Drones and the Imperial Mind-Set

As a college student in the early 1970s there were a couple of occasions when I hitchhiked home to the Chicago area. It was more than 300 miles from Southern Illinois University (SIU) in Carbondale, six hours by car if you were driving and longer if you were hitching a ride north on Interstate 57.

Once on my way home for spring break, I was on the side of the interstate near an entrance ramp about 40 miles from the campus, having gotten a couple of quick, short rides from local drivers. I waited then about half an hour before a man driving a newer model sedan with Wisconsin license plates stopped to offer a ride.

When the driver said he was going all the way to Chicago, I thought it was my lucky day. The driver looked like a middle-aged businessman and as it turned out was on his way home to Madison, Wisconsin from a trip to Memphis. The man explained he enjoyed the drive, which he did for his work two or three times a year, but it was nice to have some company as the trip got monotonous and in some areas the radio selection was not so great. I thanked him for offering to drive me such a long distance, and offered to chip in for the gas, which he said wasn’t necessary.

We chatted casually in the way two strangers together on a stretch of highway might do, just talking about this and that, sports or nothing much at all. I told him I was studying history with a minor in philosophy at SIU and my family lived in the Chicago suburbs. I learned that he and his wife had lived in the same house in Madison for about 20 years, since shortly after they married. He mentioned they had one son, a boy named Robert.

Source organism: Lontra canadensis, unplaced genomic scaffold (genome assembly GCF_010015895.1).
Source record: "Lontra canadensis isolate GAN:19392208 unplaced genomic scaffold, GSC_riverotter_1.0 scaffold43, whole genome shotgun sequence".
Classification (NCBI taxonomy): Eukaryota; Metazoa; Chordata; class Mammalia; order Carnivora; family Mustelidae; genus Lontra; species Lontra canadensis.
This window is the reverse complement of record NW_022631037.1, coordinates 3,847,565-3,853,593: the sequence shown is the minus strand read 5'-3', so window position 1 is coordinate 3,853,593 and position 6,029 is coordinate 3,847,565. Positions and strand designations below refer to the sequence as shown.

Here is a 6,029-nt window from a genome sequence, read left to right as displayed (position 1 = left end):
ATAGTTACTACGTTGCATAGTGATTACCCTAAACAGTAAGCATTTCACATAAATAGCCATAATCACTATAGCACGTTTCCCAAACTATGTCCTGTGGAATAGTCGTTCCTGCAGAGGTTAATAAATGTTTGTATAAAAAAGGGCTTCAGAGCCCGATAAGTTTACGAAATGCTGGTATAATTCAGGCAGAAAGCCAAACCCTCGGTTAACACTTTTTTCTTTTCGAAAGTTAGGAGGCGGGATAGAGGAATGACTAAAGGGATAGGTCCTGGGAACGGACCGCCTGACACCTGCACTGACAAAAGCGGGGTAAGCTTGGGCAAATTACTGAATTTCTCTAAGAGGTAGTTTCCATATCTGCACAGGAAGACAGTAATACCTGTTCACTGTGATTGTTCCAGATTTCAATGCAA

When I asked how old is son was, the man replied that his son had died three years ago in Vietnam. He was 20 years old and had been drafted by the army, he explained. He said this flatly and without emotion. I was sorry to hear this and told him so. I felt a twinge of awkwardness, as if I’d suddenly been let in on a stranger’s most painful family secret.

We were silent then for a moment. It’s been a while now, the man finally remarked, perhaps sensing some of my unease. His wife was doing a lot better now, he volunteered. I told him again I was sorry, but I wanted to say more. I wanted to tell him how much I hated the war, how I considered the politicians and generals responsible for perpetrating it war criminals, that this war was a crime against humanity. But not knowing what this man’s political views were, I kept silent.

Besides, could I have hated the war more than this man hated what the war had done to his family?

‘Collateral Damage,’ Who Cares?

I found myself recalling that long-age encounter this past fall. What prompted it initially were the new whistleblower revelations about the weaponized drone programs run by the CIA and U.S. Joint Special Operations Command (JSOC). In simple terms, I was struck by my memory of one man’s palpable sense of loss for a single life next to the sweeping disregard for life embodied in U.S. military drone operations.

As Jeremy Scahill notes in his introduction to The Drone Papers for The Intercept, the new revelations from a military insider further “lay bare the normalization of assassination as a central component of U.S. counterterrorism policy.” But it is not only assassination that is normalized. The latest expose of drone operations in Somalia, Yemen, and Afghanistan provide new details on how utterly routine is the indiscriminate killing of innocent people in these military assaults.

It’s something to ponder in light of the appalling terror attacks this fall on innocent people courtesy of ISIS in Paris and Beirut, the group’s alleged bombing of a Russian airliner in Egypt, and the general hysteria about right-wing “Islamic terrorism.” The latter is rightly widely condemned for what it is—a barbaric affront to humanity. But in this age of endless violence here is a question to ponder: Why is an indiscriminate terror assault with an AK-47 on innocent people more of a moral outrage than an indiscriminate weaponized drone attack on innocent people?